Crews begin removal of Farrow Road bike lanes following community outrage

Crews begin removal of Farrow Road bike lanes following community outrage
Updated: Jul. 17, 2018 at 5:15 PM EDT
Email This Link
Share on Pinterest
Share on LinkedIn

COLUMBIA, SC (WIS) - City of Columbia crews is in the process of removing bike lanes on a three-mile stretch of Farrow Road after community members expressed their disapproval of the project two weeks ago.

According to the city, crews will re-mill and resurface the two outer lanes, restoring Farrow Road to two northbound and southbound lanes and a middle turn lane. The work is scheduled to be completed within the next week and a half.

The change comes after hundreds of community members voiced their concerns over the new bike lanes, which in turn resulted in the elimination of one lane of traffic in both directions. Concerns over congestion were also top of mind for many residents who live and commute in the area.

In late June, the South Carolina Department of Transportation resurfaced a three mile stretch of Farrow Road beginning at Columbia College Drive and ending at East Campanella Drive. The city of Columbia said the addition of new striping for bike lanes successfully coincided with the DOT's plan to resurface the road. However, the city did not hold public input sessions ahead of the change, something community members took exception to.

On July 2, the city held two meetings allowing community members to learn more about the long term project and its 2015 Pedestrian and Bicycle Master Plan. City officials were met at both meetings with hundreds of upset residents who said they felt left out of the process.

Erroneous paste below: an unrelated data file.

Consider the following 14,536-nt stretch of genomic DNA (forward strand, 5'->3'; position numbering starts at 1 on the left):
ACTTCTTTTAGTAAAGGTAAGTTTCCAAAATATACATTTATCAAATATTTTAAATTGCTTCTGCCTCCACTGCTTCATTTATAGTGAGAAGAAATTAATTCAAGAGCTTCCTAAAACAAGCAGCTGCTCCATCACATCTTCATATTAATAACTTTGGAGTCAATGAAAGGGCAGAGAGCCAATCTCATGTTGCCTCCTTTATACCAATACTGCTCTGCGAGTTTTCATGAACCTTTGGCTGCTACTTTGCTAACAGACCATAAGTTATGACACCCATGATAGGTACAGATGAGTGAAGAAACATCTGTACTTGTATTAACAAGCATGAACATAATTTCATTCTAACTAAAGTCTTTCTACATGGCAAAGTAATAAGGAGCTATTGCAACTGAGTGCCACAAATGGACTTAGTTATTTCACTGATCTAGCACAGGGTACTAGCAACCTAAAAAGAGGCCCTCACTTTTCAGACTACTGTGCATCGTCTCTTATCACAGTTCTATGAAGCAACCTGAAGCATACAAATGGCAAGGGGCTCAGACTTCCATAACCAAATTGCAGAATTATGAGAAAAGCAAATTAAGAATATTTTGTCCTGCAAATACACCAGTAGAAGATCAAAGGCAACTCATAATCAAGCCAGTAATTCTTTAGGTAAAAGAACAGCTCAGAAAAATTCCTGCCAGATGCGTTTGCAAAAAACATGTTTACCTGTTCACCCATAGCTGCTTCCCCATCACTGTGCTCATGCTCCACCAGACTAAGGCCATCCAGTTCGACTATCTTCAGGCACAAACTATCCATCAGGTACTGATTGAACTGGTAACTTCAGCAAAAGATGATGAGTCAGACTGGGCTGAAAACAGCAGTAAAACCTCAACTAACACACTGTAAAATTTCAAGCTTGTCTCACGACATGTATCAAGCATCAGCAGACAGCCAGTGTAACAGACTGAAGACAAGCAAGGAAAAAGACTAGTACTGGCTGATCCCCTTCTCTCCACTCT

Councilman Ed McDowell, who represents District 2, said many of his constituents are glad their voices are finally being heard.

"They are very excited and happy now that the reversal of these bike lanes is resulting in going back to four lanes," he said.

McDowell said moving forward, he hopes the project can serve as a learning opportunity for both the city and SCDOT.

"We need to invite conversation before anything takes place," he said. "A community has a lot to offer and for those things to take place we have to have opportunities for that to take place."

McDowell said many of the people who opposed the bike lanes are not necessarily opposed to change but want to be included in the process from start to finish.

"These people are not dinosaurs," he said. "They are committed to change and economic development but not in the way this played out."

Amy Johnson Ely, executive director of the Palmetto Cycling Coalition, said the SCDOT's timetable for repaving projects leaves local municipalities with little time to plan for public input sessions.

In 2017, The Department of Transportation mapped out a 10-year plan designed to rebuilt decayed roads and replace bridges across the state. The plan utilizes the roads bill. Repaving plans for 2019 were released in June.

"They come out with their repaving list a year ahead of time, so it works out to be that local cities and towns only have about six months to coordinate an effort to get the public involved," she said. "Compared to other states around us, where it's a three or five-year list, we have the shortest amount of time to collaborate."

Johnson Ely said moving forward, she hopes the project can serve as a valuable lesson and promote more collaboration between the SCDOT and the city of Columbia, in addition to more planning time.

"When there is money in the pipeline, there's an opportunity for great things to happen in a community, so I think the city and state need to work together with more time to engage the process and to work with the neighborhoods and listen."

There are two different costs in this ordeal. The city says upon completion, the Farrow Road project was initially a SCDOT paving project estimated to cost about $140,000 but it's incomplete and it still working on final numbers.

The city says the re-milling, repaving and striping of the road is a Public Works task and will cost approximately $257,000 with a 10 percent contingency to cover intersection adjustment.  The funding source is a blend of contingency funds and Public Works funds.

Copyright 2018 WIS. All rights reserved.